Level 1 – Quoted prices are available in active markets for identical assets or liabilities as of the reporting date. Active markets are those in which transactions for the asset or liability occur in sufficient frequency and volume to provide pricing information on an ongoing basis. Level 1 primarily consists of financial instruments such as exchange-traded derivatives and listed equities.


Level 2 – Pricing inputs are other than quoted prices in active markets included in level 1, which are either directly or indirectly observable as of the reported date. Level 2 includes those financial instruments that are valued using models or other valuation methodologies. These models are primarily industry-standard models that consider various assumptions, including quoted forward prices for commodities, time value, volatility factors, and current market and contractual prices for the underlying instruments, as well as other relevant economic measures. Substantially all of these assumptions are observable in the marketplace throughout the full term of the instrument, can be derived from observable data or are supported by observable levels at which transactions are executed in the marketplace. Instruments in this category include non-exchange-traded derivatives such as OTC forwards, options and repurchase agreements.


Level 3 – Pricing inputs include significant inputs that are generally less observable from objective sources. These inputs may be used with internally developed methodologies that result in management’s best estimate of fair value. Level 3 instruments include those that may be more structured or otherwise tailored to customers’ needs. At each balance sheet date, the company performs an analysis of all instruments subject to SFAS 157 and includes in level 3 all of those whose fair value is based on significant unobservable inputs.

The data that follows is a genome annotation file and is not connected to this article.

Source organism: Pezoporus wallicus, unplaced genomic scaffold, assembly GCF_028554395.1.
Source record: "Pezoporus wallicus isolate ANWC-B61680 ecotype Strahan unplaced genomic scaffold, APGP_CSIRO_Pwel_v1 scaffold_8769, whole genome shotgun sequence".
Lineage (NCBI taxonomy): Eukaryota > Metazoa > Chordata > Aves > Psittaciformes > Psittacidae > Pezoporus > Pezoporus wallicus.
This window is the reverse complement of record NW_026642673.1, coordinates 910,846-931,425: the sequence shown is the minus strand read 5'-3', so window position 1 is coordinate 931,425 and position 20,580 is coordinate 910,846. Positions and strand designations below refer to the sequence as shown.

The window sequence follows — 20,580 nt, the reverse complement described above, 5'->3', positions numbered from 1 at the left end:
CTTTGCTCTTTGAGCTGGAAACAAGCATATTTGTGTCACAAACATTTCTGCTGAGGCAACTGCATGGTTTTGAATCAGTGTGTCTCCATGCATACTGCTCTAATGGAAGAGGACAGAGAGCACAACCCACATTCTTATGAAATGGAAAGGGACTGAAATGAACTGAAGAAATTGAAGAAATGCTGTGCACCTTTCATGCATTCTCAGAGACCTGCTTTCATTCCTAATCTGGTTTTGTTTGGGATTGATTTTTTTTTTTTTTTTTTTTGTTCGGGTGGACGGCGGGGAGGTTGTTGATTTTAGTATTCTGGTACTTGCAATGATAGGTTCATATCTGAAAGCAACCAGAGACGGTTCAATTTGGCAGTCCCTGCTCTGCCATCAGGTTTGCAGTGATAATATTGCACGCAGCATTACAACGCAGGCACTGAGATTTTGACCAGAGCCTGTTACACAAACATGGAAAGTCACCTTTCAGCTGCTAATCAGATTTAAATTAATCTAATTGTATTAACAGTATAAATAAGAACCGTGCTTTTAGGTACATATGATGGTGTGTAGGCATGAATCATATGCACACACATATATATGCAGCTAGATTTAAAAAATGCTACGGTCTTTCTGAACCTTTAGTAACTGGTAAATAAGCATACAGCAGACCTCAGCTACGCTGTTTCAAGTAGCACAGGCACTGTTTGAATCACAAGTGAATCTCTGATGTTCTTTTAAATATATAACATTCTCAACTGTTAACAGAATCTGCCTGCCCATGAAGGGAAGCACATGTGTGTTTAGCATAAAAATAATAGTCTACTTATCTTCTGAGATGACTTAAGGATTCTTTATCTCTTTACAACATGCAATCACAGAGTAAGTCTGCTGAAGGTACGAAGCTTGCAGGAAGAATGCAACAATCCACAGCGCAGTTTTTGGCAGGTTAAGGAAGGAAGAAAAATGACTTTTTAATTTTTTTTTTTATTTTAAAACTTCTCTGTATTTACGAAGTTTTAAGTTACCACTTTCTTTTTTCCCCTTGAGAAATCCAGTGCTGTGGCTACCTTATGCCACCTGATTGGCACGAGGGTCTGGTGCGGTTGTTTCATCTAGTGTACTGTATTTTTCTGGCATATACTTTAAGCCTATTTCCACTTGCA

The company's assessment of the significance of a particular input to the fair value measurements requires judgment, and may affect the valuation of fair value assets and liabilities and their placement within the fair value hierarchy level. Also, for trading contracts, the time between inception and performance of the contract may affect the fair value. The determination of fair value may, therefore, affect the timing of recognition of revenues and net income.


As a result of adopting SFAS 157, the transition adjustment to beginning retained earnings was a gain of $12 million, net of income tax. Additional information relating to fair value measurement is discussed in Notes 2 and 7 of the Notes to Condensed Consolidated Financial Statements herein.

 

 

 

 

 

Income Taxes

 

 

 

 

Financial Accounting Standards Board (FASB) Interpretation No. (FIN) 48, Accounting for Uncertainty in Income Taxes, an interpretation of FASB Statement No. 109 (FIN 48) clarifies the accounting for uncertainty in income taxes recognized in a company's financial statements. FIN 48 addresses how an entity should recognize, measure, classify and disclose in its financial statements uncertain tax positions that it has taken or expects to take in an income tax return. FIN 48 also provides guidance on derecognition, classification, interest and penalties, accounting in interim periods, disclosure and transition.

 

For a position to qualify for benefit recognition under FIN 48, the position must have at least a “more likely than not” chance of being sustained (based on the position’s technical merits) upon challenge by the respective authorities. The term “more likely than not” means a likelihood of more than 50 percent. If the company does not have a more likely than not position with respect to a tax position, then the company may not recognize any of the potential tax benefit associated with the position. A tax position that meets the “more likely than not” recognition shall initially and subsequently be measured as the largest amount of tax benefit that is greater than 50 percent likely of being realized upon ultimate settlement with a taxing authority.

 

Unrecognized tax benefits involve management judgment regarding the likelihood of the benefit being sustained. The final resolution of uncertain tax positions could result in adjustments to recorded amounts and may affect the company’s results of operations, financial position and cash flows.


Additional information related to accounting for uncertainty in income taxes is discussed in Note 2 of the Notes to Condensed Consolidated Financial Statements herein.


NEW ACCOUNTING STANDARDS


Relevant pronouncements that have recently become effective and have had or may have a significant effect on the company's financial statements are described in Note 2 of the Notes to Condensed Consolidated Financial Statements herein.




46





ITEM 3.   QUANTITATIVE AND QUALITATIVE DISCLOSURES ABOUT MARKET RISK


There have been no significant changes in the risk issues affecting the company subsequent to those discussed in the Annual Report, except for the following.